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Dec. 2, 1974: A U.S. Air Force Test Pilot School team began a weeklong evaluation of the BD-5J for the Very Low Cost Air Combat Trainer project. The BD-5J was a tiny (12.4 feet long) civilian sport airplane made by Bede Aircraft, Inc. with side-arm control and a fully automatic turbojet engine. Three BD-5Js were studied for supplemental air combat maneuvering training and possible inclusion in the TPS fleet.
 
 
 
 
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Dec. 2, 2013: China launches its first moon rover mission with the Yutu rover. Yutu reached the Moon’s surface Dec. 14, 2013. The mission marks the first soft landing on the Moon since 1976 and the first rover to operate there since the Soviet Lunokhod 2 ceased operations on May 11, 1973. The rover encountered operational difficulties toward the end of the second lunar day after surviving and recovering successfully from the first 14-day lunar night. It was unable to move after the end of the second lunar night, though it continued to gather useful information for some months afterward. In October 2015, Yutu set the record for the longest operational period for a rover on the Moon. On July 31, 2016, Yutu ceased to operate after a total of 31 months, well beyond its original expected lifespan of three months. In total, while working on the Moon, the rover was able to travel a distance of 114 meters.
 
 
 
 
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Dec. 3, 1973: Pioneer 10 passes Jupiter on the first fly-by of an outer planet. Pioneer 10 (originally designated Pioneer F) is an American space probe, launched in 1972 and weighing 569 pounds, that completed the first mission to the planet Jupiter. Thereafter, Pioneer 10 became the first of five artificial objects to achieve the escape velocity needed to leave the Solar System. This space exploration project was conducted by the NASA Ames Research Center in California, and the space probe was manufactured by TRW Inc.
Pioneer 10 was assembled around a hexagonal bus with a 9-foot diameter parabolic dish high-gain antenna, and the spacecraft was spin stabilized around the axis of the antenna. Its electric power was supplied by four radioisotope thermoelectric generators that provided a combined 155 watts at launch.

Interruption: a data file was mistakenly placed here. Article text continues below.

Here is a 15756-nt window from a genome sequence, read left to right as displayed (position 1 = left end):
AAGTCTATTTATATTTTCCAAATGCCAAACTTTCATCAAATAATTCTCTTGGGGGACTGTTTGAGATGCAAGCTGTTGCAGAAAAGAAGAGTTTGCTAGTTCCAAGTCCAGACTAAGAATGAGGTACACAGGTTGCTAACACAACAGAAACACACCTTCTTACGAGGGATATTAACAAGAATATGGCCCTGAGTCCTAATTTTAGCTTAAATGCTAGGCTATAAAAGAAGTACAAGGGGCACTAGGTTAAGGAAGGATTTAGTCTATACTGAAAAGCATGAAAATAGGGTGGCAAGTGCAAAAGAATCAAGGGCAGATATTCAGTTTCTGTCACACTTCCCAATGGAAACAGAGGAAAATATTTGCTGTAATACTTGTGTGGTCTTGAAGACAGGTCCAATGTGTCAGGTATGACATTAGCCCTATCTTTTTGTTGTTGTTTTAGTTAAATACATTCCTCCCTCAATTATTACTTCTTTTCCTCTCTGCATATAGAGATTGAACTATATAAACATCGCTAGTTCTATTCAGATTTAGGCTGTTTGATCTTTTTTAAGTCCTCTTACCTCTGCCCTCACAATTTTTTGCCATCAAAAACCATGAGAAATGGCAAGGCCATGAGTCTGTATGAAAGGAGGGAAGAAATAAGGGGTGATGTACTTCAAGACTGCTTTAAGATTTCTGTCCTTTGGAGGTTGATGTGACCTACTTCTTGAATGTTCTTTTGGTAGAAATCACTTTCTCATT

It was launched on March 2, 1972, by an Atlas-Centaur expendable vehicle from Cape Canaveral, Fla. Between July 15, 1972, and Feb. 15, 1973, it became the first spacecraft to traverse the asteroid belt. Photography of Jupiter began Nov. 6, 1973, at a range of 16,000,000 miles, and about 500 images were transmitted. The closest approach to the planet was on Dec. 4, 1973, at a range of 82,178 miles. During the mission, the on-board instruments were used to study the asteroid belt, the environment around Jupiter, the solar wind, cosmic rays, and eventually the far reaches of the Solar System and heliosphere. Radio communications were lost with Pioneer 10 on Jan. 23, 2003, because of the loss of electric power for its radio transmitter, with the probe at a distance of 12 billion kilometers (80 AU) from Earth.
 
 
 
 
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Dec.3, 1999: NASA loses radio contact with the Mars Polar Lander moments before the spacecraft enters the Martian atmosphere. The Mars Polar Lander, also known as the Mars Surveyor ’98 Lander, was a 290-kilogram robotic spacecraft lander launched by NASA on Jan. 3, 1999, to study the soil and climate of Planum Australe, a region near the south pole on Mars. It formed part of the Mars Surveyor ’98 mission. On Dec. 3, 1999, however, after the descent phase was expected to be complete, the lander failed to reestablish communication with Earth. A post-mortem analysis determined the most likely cause of the mishap was premature termination of the engine firing prior to the lander touching the surface, causing it to strike the planet at a high velocity. The total cost of the Mars Polar Lander was $165 million. Spacecraft development cost $110 million, launch was estimated at $45 million, and mission operations at $10 million.
 
 
 
 
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Dec. 3, 2005: XCOR Aerospace flew its EZ-Rocket (a rocket-powered Long-EZ aircraft the company built as a demonstrator for its reusable rocket engines) from Calif., to California City, Calif., both in Kern County. Test pilot Dick Rutan made the flight, which lasted about 9 minutes and carried U.S. mail from the post office in Mojave to addresses in California City. This was the first time that a manned, rocket-powered aircraft was used to carry U.S. Mail.
 
 
 
 
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Dec. 3, 2017: Expedition crew members on board the International Space Station hosted the first pizza party in space. From left: NASA astronaut Mark Vande Hei; Russian cosmonauts Sergey Ryazanskiy and Alexander Misurkin; European Space Agency astronaut Paolo Nespoli and NASA astronauts Joe Acaba and Randy Bresnik show off their pizza creations.